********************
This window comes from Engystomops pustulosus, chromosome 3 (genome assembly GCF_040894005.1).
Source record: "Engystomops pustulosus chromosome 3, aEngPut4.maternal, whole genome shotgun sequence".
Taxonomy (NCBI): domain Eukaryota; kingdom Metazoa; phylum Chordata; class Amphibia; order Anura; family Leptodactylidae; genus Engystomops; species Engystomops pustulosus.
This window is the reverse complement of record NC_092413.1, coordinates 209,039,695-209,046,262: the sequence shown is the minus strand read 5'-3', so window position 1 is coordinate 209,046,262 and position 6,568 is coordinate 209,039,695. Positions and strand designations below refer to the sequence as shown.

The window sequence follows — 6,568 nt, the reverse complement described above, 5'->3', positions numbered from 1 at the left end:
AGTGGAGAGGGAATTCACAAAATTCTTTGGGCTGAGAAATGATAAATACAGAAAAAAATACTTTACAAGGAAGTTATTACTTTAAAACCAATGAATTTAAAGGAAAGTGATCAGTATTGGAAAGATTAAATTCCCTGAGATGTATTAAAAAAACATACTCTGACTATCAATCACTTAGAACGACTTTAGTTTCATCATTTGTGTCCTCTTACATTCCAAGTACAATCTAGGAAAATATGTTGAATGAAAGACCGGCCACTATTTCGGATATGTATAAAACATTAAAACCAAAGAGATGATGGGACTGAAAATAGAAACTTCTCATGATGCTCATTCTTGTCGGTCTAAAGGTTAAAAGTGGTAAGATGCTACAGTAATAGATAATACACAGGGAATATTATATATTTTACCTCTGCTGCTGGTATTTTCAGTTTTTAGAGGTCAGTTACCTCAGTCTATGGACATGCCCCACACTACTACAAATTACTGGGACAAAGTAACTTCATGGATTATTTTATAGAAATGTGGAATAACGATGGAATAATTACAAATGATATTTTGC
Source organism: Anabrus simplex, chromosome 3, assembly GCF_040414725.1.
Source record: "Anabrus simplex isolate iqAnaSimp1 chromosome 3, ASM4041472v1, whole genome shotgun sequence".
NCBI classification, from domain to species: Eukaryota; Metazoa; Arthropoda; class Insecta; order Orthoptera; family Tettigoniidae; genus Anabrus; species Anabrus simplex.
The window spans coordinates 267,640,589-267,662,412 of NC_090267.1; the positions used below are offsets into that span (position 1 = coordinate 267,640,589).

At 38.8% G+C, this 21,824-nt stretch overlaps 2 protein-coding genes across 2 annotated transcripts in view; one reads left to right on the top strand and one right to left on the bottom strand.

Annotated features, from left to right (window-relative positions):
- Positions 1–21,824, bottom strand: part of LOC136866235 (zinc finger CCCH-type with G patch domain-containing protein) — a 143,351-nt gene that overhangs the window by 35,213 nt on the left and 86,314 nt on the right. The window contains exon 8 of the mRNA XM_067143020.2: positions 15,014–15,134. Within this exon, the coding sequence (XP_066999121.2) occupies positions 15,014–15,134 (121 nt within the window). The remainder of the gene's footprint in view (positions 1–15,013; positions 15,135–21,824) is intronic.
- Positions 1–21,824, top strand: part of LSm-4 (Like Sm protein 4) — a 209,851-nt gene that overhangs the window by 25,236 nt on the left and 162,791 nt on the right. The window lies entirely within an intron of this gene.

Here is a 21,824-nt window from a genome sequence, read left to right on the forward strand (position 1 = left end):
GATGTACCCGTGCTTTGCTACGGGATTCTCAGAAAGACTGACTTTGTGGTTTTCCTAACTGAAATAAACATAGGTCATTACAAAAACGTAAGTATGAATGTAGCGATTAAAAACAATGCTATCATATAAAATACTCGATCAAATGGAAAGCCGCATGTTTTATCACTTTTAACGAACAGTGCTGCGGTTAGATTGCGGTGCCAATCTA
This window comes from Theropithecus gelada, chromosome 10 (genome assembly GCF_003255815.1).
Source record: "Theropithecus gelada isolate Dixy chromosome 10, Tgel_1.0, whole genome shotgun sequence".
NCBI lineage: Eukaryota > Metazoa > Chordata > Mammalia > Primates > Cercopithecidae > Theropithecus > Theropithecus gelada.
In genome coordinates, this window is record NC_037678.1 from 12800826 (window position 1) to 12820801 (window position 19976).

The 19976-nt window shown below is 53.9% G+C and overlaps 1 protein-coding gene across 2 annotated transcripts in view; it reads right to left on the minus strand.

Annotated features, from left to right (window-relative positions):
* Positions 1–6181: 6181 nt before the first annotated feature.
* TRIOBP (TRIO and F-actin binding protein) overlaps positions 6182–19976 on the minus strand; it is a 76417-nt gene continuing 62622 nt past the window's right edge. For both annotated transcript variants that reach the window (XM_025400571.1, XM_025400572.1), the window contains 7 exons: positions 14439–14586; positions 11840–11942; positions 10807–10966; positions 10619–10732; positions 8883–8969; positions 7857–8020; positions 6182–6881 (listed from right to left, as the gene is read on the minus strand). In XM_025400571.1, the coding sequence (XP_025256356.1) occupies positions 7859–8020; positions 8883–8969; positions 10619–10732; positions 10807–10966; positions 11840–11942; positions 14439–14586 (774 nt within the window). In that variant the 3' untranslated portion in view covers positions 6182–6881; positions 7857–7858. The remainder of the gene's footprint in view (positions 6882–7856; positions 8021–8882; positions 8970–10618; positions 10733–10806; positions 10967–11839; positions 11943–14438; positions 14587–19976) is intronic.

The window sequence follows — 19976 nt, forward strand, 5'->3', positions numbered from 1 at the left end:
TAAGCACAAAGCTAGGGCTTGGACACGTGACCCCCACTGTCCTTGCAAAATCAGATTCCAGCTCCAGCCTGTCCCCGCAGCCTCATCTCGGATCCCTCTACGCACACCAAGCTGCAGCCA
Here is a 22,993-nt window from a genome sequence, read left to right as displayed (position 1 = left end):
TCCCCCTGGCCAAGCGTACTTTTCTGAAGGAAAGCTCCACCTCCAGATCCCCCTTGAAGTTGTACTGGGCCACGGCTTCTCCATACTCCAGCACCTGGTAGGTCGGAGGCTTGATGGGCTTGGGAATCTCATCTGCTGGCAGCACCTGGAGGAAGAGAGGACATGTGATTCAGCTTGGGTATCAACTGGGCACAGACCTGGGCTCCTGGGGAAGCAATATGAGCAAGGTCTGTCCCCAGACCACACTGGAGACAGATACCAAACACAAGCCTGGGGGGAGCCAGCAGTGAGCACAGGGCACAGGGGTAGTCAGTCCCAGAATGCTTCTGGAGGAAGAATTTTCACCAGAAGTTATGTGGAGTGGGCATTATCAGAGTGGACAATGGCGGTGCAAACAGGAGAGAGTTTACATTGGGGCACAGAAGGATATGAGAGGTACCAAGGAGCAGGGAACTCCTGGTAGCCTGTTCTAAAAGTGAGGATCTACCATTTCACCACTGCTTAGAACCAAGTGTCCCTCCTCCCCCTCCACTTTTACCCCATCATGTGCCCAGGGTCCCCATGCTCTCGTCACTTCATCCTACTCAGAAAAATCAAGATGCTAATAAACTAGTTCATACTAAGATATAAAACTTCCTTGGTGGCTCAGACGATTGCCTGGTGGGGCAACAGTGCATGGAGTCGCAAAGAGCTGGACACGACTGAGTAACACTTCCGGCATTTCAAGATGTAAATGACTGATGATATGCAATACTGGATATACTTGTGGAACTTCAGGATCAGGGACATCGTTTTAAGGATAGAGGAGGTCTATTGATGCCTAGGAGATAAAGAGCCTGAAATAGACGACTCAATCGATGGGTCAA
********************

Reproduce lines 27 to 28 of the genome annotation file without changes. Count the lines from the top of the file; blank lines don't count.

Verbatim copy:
Here is a 22,993-nt window from a genome sequence, read left to right as displayed (position 1 = left end):
TCCCCCTGGCCAAGCGTACTTTTCTGAAGGAAAGCTCCACCTCCAGATCCCCCTTGAAGTTGTACTGGGCCACGGCTTCTCCATACTCCAGCACCTGGTAGGTCGGAGGCTTGATGGGCTTGGGAATCTCATCTGCTGGCAGCACCTGGAGGAAGAGAGGACATGTGATTCAGCTTGGGTATCAACTGGGCACAGACCTGGGCTCCTGGGGAAGCAATATGAGCAAGGTCTGTCCCCAGACCACACTGGAGACAGATACCAAACACAAGCCTGGGGGGAGCCAGCAGTGAGCACAGGGCACAGGGGTAGTCAGTCCCAGAATGCTTCTGGAGGAAGAATTTTCACCAGAAGTTATGTGGAGTGGGCATTATCAGAGTGGACAATGGCGGTGCAAACAGGAGAGAGTTTACATTGGGGCACAGAAGGATATGAGAGGTACCAAGGAGCAGGGAACTCCTGGTAGCCTGTTCTAAAAGTGAGGATCTACCATTTCACCACTGCTTAGAACCAAGTGTCCCTCCTCCCCCTCCACTTTTACCCCATCATGTGCCCAGGGTCCCCATGCTCTCGTCACTTCATCCTACTCAGAAAAATCAAGATGCTAATAAACTAGTTCATACTAAGATATAAAACTTCCTTGGTGGCTCAGACGATTGCCTGGTGGGGCAACAGTGCATGGAGTCGCAAAGAGCTGGACACGACTGAGTAACACTTCCGGCATTTCAAGATGTAAATGACTGATGATATGCAATACTGGATATACTTGTGGAACTTCAGGATCAGGGACATCGTTTTAAGGATAGAGGAGGTCTATTGATGCCTAGGAGATAAAGAGCCTGAAATAGACGACTCAATCGATGGGTCAA